If you're prepping for a video interview and looking for tips, take a look at this video:
If you choose to send a handwritten letter, make sure to find an elegant card and a nice envelope. If you don’t trust your handwriting skills, it wouldn’t be a bad idea to practice writing out your thank you letter on a separate piece of paper beforehand.
Although a handwritten letter does sound like the winner option here, there are some clear disadvantages to keep in mind. First of all, emails are fast and reliable. You can rest assured that your email will always reach its destination and you will most likely get an answer, even if it is an automatic one. Everyone in academic medicine is connected via email and checks their inboxes several times a day. Letters can take days to arrive or get lost or misplaced, or even end up in the garbage, and you won’t find out about the interviewer’s impression until you hear back from them.
While a handwritten letter may be more memorable, we would advise sending an email. This way, you can be certain that your thank you was received and has a chance to affect your profile review.
You will most likely attend several interviews, not just for medical school but in your life in general. Writing thank you emails or letters after any kind of interview is an excellent habit. For this reason, creating a general thank you template will make things slightly easier for you. It will prevent you from staring at a blank page for 20 minutes before you can come up with what to say. Any quality thank you letter includes the following items:
Less is more, there is no need to think outside the box here. A simple “Dear Dr. X” will do the trick. Make sure to include their title and avoid calling them by their first name. Conservative, appropriate, and polite. You can’t go wrong!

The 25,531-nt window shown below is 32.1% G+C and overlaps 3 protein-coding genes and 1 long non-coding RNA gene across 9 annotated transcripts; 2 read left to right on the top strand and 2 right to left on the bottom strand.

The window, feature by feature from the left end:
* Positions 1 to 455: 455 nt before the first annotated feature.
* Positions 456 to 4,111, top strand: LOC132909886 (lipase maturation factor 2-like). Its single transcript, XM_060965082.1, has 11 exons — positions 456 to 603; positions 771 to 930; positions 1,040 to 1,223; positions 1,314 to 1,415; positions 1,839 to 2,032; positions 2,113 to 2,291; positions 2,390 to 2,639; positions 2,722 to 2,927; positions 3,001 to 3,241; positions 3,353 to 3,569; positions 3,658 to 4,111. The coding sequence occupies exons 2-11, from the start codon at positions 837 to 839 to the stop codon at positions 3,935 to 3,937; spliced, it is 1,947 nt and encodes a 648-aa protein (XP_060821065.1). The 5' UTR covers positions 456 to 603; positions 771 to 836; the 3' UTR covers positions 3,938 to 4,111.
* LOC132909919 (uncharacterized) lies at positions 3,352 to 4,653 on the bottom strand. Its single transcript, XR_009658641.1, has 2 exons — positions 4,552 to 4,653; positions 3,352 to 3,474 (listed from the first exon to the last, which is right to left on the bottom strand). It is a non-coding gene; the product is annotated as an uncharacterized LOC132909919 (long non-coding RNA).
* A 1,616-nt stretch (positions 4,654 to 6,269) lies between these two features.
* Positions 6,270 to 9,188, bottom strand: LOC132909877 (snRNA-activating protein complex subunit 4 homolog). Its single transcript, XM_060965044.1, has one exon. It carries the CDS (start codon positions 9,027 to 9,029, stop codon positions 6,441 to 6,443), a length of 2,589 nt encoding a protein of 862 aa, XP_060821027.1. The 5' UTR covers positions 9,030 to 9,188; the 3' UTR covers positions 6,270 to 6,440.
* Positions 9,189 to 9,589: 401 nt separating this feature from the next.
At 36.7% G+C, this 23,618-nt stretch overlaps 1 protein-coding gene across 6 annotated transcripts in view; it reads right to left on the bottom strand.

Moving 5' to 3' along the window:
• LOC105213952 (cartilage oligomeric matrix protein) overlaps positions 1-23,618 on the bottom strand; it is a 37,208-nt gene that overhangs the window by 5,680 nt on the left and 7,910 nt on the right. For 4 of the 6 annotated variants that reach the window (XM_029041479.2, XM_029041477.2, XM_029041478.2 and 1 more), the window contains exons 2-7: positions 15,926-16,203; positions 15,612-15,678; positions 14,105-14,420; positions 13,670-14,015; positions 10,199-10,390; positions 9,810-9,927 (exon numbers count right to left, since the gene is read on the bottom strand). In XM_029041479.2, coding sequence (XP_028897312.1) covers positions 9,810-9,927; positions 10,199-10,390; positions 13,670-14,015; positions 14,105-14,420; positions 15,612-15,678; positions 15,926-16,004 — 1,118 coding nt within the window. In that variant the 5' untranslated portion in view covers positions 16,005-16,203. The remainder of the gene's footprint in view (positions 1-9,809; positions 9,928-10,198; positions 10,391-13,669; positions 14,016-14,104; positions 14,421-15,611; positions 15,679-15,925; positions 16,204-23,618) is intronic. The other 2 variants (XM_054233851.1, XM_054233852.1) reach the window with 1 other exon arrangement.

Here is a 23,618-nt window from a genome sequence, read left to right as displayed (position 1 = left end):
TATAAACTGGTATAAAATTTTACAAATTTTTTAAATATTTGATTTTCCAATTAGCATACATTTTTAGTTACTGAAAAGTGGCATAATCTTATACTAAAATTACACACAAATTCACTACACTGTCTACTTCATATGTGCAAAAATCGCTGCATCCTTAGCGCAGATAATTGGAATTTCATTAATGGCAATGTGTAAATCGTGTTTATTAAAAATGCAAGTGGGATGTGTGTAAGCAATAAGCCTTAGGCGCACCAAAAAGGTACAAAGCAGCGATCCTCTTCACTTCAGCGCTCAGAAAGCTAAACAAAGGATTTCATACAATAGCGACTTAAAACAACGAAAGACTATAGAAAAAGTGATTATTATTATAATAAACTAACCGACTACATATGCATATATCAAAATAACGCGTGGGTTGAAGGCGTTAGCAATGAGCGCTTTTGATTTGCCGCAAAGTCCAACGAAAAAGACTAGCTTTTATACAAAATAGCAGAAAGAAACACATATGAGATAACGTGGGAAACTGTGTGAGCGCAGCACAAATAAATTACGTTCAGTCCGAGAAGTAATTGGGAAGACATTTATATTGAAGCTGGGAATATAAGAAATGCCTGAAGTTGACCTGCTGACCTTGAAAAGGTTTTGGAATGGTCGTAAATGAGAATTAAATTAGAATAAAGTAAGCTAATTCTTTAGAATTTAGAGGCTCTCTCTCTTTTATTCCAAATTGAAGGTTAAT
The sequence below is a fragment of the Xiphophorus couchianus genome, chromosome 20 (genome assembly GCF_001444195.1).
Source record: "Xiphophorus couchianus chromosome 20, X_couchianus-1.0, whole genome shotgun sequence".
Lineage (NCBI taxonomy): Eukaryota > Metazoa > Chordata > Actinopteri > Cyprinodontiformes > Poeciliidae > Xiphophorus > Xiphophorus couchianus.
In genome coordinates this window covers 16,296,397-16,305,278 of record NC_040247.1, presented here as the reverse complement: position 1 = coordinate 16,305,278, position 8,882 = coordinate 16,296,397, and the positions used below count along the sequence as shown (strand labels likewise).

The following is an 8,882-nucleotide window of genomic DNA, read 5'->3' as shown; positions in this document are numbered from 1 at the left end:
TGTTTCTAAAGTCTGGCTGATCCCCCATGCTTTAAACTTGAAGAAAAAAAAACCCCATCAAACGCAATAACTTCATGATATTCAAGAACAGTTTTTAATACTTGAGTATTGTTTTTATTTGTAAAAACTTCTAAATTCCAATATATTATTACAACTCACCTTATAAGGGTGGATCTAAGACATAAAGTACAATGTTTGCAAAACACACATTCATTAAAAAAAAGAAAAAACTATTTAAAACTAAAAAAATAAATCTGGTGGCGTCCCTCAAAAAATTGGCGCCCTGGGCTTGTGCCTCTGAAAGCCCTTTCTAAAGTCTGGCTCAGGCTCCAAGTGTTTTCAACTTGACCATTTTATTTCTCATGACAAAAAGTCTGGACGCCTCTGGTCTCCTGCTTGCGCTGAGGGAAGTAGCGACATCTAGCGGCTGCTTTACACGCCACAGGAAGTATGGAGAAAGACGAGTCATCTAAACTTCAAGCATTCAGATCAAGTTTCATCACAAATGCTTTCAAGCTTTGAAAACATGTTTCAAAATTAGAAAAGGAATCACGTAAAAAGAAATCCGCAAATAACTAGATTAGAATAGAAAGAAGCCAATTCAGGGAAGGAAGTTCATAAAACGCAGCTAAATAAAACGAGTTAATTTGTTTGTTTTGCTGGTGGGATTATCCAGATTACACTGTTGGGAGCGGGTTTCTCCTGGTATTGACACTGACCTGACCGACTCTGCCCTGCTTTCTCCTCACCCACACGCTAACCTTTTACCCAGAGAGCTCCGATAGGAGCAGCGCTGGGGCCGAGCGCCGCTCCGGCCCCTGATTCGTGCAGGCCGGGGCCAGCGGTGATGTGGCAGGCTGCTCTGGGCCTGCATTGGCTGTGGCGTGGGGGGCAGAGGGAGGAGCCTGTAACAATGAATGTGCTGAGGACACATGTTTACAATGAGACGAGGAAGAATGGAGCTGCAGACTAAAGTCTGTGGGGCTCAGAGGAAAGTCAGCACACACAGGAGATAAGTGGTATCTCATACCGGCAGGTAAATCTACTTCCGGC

Keep in mind that the person who conducted your interview has most likely spent a considerable amount of time reviewing your application, and also took time out of their busy agendas to give you the opportunity to introduce yourself. Appreciating this dedication is the very least you can do after your interview. Although it might seem like a simple act of politeness, a thank you letter after a medical school interview can say a lot about its sender. It demonstrates respect and thoughtfulness and will make you more memorable to the interviewer, who will most likely have interviewed many other candidates as well.
Bring Up Something Mentioned in the Interview
Show them that you were genuinely engaged in the conversation and by mentioning something that was discussed in the interview. The interviewer will note that you paid attention and that you truly are an invested candidate. It will also prove that you took the time to write a personalized letter and didn’t just use a generic template.
Be specific. Include details of a specific moment or topic in the interview that makes you easier to identify. Make sure it is something positive and relevant in order for the interviewer to remember your conversation, like a research topic you found interesting, a publication, or an event you plan on attending. However, depending on how the interview went, it could be something slightly more informal as well, like a reference to something you and the interviewer found out you have in common, like a hobby or your hometown.